Good news today. The Robin Hood scheme set up by the Texas gubernatorial (emphasis on the 'goober' part) administration of George W. Bush was figuratively torn apart by the Texas Supreme Court. Now the Legislature, under Gov. Rick Hairy -cough- I mean Perry, must reinvent the school funding system, much like Madonna had to reinvent her career as her adoptive homeland of Britain thought her a great poser.
The reason? Our system now consists of a scheme similar to the "rob from the rich to give to the poor" ethic most attributed to Robin Hood and his merry men. In this case, Robin Hood is our Legislature, the riches are the property taxes taken by taxing entities and the redistribution is determined by taking a percentage of the property taxes from a property-rich school districts and then giving it to form more equity with property-poor school districts.
The Texas Supreme Court said that this redistribution of wealth equates to a state property tax, which is outlawed by our constitution. If you didn't know, we also don't have a state income tax, but Texas has one of the highest sales tax rates in the nation.
Why the big hoopla? Well, this decision forces the Legislature to find and implement a new system to fund our public schools. Because we are stuck in a rut and have one of the worst statewide public school systems in the nation, this is an opportunity to drastically change a failing system into a leader in its own realm. (It also gives legislators an opportunity to redeem themselves by June, which I must say I'm not too crazy about, especially since this is the same Legislature that couldn't solve our school funding woes but found it in their own hearts to give themselves a raise.)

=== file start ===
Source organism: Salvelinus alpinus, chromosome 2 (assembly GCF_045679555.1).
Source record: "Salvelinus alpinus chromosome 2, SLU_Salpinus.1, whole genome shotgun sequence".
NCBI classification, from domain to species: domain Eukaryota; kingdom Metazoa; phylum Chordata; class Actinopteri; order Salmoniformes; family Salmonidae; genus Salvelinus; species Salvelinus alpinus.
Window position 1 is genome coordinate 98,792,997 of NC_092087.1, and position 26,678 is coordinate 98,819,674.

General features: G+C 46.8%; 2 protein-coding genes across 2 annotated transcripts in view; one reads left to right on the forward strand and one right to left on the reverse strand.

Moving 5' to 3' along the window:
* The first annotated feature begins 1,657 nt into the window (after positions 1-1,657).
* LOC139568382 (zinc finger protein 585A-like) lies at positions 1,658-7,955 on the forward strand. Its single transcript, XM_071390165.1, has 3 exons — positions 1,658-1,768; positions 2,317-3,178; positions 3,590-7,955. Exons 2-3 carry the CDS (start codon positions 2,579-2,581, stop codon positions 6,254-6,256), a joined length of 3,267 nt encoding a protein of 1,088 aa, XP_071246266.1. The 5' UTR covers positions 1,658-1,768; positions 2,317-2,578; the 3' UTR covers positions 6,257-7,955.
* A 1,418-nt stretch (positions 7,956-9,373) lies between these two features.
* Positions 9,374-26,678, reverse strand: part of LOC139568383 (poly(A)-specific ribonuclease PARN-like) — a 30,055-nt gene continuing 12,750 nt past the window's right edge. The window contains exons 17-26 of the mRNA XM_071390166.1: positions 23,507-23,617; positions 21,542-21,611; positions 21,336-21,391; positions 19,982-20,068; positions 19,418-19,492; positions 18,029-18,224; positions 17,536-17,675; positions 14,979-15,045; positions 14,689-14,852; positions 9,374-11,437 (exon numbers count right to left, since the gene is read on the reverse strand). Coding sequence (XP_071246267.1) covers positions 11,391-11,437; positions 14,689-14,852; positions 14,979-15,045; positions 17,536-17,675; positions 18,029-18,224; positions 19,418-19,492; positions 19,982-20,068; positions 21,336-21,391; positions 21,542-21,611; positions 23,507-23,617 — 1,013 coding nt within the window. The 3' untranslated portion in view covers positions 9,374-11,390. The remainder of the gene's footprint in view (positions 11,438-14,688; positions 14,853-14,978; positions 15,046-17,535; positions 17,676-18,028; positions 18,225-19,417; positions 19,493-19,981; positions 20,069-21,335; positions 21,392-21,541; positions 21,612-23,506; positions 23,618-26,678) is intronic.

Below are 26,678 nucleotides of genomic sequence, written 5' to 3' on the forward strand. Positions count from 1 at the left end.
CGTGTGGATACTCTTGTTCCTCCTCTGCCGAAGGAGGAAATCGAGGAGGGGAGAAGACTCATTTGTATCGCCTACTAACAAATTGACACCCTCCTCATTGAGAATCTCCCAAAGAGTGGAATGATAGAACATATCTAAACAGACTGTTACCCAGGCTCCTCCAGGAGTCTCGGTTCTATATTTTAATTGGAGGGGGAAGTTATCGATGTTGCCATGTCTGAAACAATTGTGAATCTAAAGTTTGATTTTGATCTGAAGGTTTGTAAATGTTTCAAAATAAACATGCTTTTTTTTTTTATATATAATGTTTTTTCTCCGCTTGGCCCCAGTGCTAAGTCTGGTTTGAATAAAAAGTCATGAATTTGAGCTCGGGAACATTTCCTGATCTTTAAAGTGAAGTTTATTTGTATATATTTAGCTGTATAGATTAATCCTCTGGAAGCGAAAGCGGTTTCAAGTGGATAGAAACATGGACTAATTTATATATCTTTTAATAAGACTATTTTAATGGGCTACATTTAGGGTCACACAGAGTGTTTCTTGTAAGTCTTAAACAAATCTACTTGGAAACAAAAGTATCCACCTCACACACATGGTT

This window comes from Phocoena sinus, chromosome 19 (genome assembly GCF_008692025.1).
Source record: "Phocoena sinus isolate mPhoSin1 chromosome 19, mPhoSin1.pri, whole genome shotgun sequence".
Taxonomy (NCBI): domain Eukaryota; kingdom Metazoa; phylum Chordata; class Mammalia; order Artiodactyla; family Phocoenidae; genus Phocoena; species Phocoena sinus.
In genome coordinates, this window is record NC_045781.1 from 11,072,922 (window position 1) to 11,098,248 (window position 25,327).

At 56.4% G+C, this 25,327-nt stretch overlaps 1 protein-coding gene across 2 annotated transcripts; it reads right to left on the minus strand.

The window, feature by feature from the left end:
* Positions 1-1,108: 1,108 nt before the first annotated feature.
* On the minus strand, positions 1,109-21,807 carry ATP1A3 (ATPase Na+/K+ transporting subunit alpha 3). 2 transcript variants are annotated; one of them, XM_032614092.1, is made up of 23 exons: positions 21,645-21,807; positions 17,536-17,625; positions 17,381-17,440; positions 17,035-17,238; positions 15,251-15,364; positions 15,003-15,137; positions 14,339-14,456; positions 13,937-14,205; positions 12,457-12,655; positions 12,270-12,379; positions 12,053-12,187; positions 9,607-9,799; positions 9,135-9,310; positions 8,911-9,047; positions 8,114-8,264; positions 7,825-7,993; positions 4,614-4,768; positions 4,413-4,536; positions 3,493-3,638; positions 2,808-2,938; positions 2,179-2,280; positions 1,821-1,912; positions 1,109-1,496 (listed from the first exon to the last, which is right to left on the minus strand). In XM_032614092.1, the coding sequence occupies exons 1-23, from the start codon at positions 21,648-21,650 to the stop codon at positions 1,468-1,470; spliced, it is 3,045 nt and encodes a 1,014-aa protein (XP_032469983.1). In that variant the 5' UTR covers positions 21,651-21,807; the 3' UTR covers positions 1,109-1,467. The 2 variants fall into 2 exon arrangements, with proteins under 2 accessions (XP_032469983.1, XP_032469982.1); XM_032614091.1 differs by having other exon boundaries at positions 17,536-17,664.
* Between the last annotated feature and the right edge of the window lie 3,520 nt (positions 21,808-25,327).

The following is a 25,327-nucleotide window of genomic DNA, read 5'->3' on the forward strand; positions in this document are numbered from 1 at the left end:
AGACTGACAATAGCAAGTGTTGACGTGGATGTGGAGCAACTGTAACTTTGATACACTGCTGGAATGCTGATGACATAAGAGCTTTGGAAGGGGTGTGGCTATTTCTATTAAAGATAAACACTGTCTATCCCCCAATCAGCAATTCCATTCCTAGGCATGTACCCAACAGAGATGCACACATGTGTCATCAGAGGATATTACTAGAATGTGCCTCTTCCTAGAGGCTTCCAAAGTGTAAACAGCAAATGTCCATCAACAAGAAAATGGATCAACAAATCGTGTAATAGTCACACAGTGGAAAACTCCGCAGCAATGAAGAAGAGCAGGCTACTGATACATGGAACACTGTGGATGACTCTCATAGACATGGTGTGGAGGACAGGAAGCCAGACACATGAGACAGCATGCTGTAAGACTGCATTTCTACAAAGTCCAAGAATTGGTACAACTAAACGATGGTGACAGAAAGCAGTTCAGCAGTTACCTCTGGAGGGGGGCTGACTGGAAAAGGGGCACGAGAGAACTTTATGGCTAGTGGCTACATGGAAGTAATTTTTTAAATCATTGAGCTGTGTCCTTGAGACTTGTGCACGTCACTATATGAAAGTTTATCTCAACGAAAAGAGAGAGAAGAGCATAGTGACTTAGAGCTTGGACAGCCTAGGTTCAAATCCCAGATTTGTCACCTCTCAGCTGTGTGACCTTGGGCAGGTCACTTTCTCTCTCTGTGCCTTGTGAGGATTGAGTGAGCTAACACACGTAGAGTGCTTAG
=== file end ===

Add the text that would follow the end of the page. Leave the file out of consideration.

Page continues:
Something I came across today kind of disturbed me.
I was doing a little bit of background research on the Texas Commission on Environmental Quality (TCEQ), and I discovered that on a certain emmission reduction advisory board there are 22 members, 15 of which are appointed members. Five of the 15 are appointed by the governor, another five by the lieutenant governor and the final five are appointed by the Texas House speaker.
The three men that hold these positions are Gov. Rick Perry, Lt. Gov. David Dewhurst and Texas House Majority Speaker Tom Craddick. In political ideology, these men rarely differ. All three are set to make Texas one of the most business-friendly states and all three happen to be Republican. So, you tell me if you trust that these three men who appoint about 75 percent of this advisory panel will actually spread the representation over citizens, consumers, environmental activists and stakeholders effected by emmissions.
Just as I suspected, approximately 66 percent of the appointed members of the emmissions reduction advisory panel were representatives of industries that pollute through industrial emmissions, including air conditioning manufacturers, electric power, trucking, fuel, automobile and a few others. Shocking, no? I didn't think so. Only one person, one appointee, represented the environmental community.
So, my last entry went off on the problems with more than 90 percent of Texas being under the realm of private ownership. Today I'm telling it like it is about our state government and the lack of representation on decision-making panels and advisory boards, especially those that deal with our need for clean air to breath, clean water to drink and clean soil to farm. Is there a pattern forming?
I'll leave you with a not-so-random quote plucked from the blogosphere:
"Particularly as yesterday was a bad day and this was just the foetid cherry atop the poo-cake."
Matthew Jones, a la Rant-a-Matt